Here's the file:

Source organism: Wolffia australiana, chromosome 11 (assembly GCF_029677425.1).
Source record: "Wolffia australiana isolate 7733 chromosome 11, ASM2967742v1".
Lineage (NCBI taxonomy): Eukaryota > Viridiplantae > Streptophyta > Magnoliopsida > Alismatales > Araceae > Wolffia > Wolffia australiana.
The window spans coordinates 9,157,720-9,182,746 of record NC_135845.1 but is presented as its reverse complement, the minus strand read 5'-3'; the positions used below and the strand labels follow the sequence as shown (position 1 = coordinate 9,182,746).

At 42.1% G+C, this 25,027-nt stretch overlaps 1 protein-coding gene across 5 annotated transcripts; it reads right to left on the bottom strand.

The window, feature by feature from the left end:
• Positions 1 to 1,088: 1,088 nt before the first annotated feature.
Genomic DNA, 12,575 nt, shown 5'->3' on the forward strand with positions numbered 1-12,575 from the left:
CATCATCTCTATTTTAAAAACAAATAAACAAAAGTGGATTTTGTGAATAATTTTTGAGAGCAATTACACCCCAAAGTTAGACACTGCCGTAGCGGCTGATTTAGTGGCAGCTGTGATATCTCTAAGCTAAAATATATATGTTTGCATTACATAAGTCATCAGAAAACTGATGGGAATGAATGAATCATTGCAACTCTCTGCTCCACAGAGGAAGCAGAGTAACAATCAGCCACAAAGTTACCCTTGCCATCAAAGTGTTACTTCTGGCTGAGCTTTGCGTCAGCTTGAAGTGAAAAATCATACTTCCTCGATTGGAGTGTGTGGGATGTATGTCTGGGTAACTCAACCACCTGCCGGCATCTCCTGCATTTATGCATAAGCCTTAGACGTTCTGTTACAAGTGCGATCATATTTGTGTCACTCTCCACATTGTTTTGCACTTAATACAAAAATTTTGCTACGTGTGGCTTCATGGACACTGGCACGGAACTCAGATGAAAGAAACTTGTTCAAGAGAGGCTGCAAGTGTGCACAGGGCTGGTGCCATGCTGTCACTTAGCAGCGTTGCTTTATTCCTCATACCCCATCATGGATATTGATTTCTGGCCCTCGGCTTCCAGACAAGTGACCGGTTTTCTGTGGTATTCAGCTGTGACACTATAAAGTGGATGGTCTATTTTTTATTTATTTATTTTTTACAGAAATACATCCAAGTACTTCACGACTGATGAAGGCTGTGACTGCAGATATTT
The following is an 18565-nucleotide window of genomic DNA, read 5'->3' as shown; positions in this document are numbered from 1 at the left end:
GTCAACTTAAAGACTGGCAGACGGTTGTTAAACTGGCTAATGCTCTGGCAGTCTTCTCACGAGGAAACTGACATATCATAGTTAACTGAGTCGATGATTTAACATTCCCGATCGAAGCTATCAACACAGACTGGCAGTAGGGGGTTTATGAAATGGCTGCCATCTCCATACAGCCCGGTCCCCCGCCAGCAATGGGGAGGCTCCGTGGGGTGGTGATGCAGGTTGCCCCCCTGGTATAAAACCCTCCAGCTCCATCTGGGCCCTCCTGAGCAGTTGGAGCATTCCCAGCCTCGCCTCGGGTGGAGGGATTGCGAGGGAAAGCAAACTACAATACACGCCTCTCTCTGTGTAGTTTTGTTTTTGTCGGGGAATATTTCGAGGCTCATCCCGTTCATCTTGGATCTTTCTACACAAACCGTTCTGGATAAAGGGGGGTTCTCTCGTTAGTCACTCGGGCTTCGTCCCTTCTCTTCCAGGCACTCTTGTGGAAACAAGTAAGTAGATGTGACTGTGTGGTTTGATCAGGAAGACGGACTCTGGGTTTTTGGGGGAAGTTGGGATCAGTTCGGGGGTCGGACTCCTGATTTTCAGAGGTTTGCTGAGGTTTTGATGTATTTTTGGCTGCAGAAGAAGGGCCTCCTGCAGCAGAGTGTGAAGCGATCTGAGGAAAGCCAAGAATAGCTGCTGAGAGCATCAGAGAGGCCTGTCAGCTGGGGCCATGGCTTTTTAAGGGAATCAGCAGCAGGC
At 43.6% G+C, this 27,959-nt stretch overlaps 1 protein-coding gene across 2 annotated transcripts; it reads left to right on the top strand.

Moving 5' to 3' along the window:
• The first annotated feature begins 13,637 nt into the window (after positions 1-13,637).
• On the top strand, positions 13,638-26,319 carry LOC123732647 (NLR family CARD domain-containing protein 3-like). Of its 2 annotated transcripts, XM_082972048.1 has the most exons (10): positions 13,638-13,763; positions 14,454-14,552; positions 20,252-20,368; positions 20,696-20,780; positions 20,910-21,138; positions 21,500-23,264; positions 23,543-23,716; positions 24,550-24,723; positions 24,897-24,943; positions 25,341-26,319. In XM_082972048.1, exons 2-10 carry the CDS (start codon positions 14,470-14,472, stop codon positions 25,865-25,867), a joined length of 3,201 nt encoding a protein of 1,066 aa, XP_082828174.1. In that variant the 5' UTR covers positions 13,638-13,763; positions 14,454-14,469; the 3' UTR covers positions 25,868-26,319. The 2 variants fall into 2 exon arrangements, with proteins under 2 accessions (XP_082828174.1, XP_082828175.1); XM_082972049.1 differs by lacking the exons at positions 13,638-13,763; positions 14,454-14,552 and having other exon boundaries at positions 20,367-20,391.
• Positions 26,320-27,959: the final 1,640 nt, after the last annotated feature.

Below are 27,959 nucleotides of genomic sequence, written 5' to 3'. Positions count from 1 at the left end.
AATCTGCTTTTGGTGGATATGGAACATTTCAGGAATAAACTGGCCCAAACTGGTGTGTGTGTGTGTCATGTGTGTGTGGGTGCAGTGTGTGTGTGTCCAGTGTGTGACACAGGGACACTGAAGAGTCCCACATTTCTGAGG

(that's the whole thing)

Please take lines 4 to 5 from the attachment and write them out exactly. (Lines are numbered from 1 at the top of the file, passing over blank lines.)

The window spans coordinates 9,157,720-9,182,746 of record NC_135845.1 but is presented as its reverse complement, the minus strand read 5'-3'; the positions used below and the strand labels follow the sequence as shown (position 1 = coordinate 9,182,746).

At 42.1% G+C, this 25,027-nt stretch overlaps 1 protein-coding gene across 5 annotated transcripts; it reads right to left on the bottom strand.